Wednesday, March 24, 2010

California NAEP test scores stagnant


Schools Chief Jack O'Connell Comments
on Latest NAEP Reading Results

SACRAMENTO — State Superintendent of Public Instruction Jack O'Connell today commented on the release of the 2009 National Assessment of Educational Progress (NAEP) reading results for participating fourth and eighth graders.
The 2009 NAEP results for California show no significant change in overall scores from the 2007 assessment, which was the last time NAEP tested students in the fourth and eighth grades in reading. Nationally, the results are similar, with overall scores holding steady at the fourth grade level and a slight improvement in the eighth grade.
Overall average scores for students at both the state and the national level remain at the NAEP "basic" achievement level, which denotes partial mastery of fundamental skills at each grade. While reading scores for both fourth and eighth grade students remains flat overall, the average reading score for California's grade eight African American students improved slightly, moving the subgroup from "below basic" to the NAEP "basic" achievement level. Unfortunately, the NAEP reading results reveal no narrowing of the achievement gap between students who are white or Asian students and their peers who are African American or Latino.

"While we have seen a slight narrowing of the achievement gap on our state assessments, that trend is absent in these national test results," said O'Connell. "It's critical for the future of our state and nation that we close the achievement gap and prepare all students for successful futures. We must continue to focus our efforts ever more diligently on finding and using effective strategies that help all students learn to their full potential.
"These results also particularly highlight the need to better serve students who are learning the English language. In California, English learners make up a quarter of our student population, yet as a group, this population scores far behind nearly every other subgroup. It is critically important for us to search for the best strategies to assist these students to succeed academically in order for California to thrive and maintain its place as a leading world economy."
The NAEP data also reveal that students with access to books at home and who read for fun scored significantly higher on the reading assessment.
"Reading is fundamental to learning," said O'Connell. "Parents play a crucial role in helping their children build a solid foundation for learning by encouraging them to read every day. It is so important that we support school libraries and public libraries that provide students access to a wealth of reading materials and other literary resources."
NAEP is a national assessment that tests a representative sample of students in grades four, eight, and twelve in various subjects including reading, writing, math, and science. NAEP provides a common yardstick for measuring student achievement nationwide, allowing for state comparisons. NAEP assessments are not aligned to California's content standards, but are based on an assessment framework developed under the direction of the National Assessment Governing Board, which sets policy for NAEP. Results are released for the nation, states, and certain large urban school districts. There are no student- or school-level results. The limited large urban school district results for the 2009 reading assessment are expected to be released in May. National-level grade twelve reading results will be released later this year.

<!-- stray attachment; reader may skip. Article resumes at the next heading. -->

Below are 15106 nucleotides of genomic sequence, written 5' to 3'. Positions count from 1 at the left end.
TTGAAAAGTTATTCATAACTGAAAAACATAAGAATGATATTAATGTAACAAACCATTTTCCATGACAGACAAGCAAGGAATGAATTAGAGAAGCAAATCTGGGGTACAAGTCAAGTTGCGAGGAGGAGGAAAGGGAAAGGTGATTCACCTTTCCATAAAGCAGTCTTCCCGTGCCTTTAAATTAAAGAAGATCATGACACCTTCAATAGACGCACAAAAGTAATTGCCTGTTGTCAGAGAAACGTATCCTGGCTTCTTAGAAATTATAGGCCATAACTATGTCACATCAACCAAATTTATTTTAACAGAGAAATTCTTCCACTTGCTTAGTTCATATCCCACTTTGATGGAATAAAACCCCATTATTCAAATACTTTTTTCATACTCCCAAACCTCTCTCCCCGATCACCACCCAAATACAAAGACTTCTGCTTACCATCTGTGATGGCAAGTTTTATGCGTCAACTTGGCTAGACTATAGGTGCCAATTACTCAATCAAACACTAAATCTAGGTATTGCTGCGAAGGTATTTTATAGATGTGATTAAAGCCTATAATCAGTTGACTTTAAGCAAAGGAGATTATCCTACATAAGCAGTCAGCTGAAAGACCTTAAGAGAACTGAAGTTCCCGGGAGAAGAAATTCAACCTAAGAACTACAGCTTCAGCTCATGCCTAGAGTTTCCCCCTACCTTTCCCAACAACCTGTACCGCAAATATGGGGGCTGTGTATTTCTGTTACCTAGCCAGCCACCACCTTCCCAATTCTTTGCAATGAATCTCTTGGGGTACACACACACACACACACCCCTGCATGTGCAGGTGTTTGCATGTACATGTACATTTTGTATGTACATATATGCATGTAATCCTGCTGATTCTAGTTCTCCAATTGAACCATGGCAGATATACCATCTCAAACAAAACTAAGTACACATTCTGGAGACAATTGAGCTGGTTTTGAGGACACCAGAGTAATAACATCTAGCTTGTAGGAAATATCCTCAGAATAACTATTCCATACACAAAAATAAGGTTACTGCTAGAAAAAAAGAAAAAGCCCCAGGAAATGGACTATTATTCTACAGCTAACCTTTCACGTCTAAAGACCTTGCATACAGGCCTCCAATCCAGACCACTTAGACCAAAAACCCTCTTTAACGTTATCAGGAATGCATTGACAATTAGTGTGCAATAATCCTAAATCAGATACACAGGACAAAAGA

Recently, California joined 47 other states, two territories, and the District of Columbia in signing a compact to explore the development of rigorous common core standards that are designed to ensure that every state prepares students for success in college and the workforce.
"I strongly support the idea of common core standards that prepare all students for success in college and careers," said O'Connell. "When states develop and adopt high-quality common standards, assessments like NAEP will become more meaningful tools for measuring learning and comparing scores nationwide. I look forward to the convening of the Academic Content Standards Commission and its work to help integrate the common core standards here in California."
Complete results for the 2009 NAEP reading assessment are available online at The Nation's Report Card - National Assessment of Educational Progress - NAEP (Outside Source).

California has some of the highest standards in the nation.  What we do not have is most of our  students achieving these standards. The proposed Arne Duncan school reforms are to raise the national standards. This will have no significant impact on California.  We have the high standards, not the achievement.

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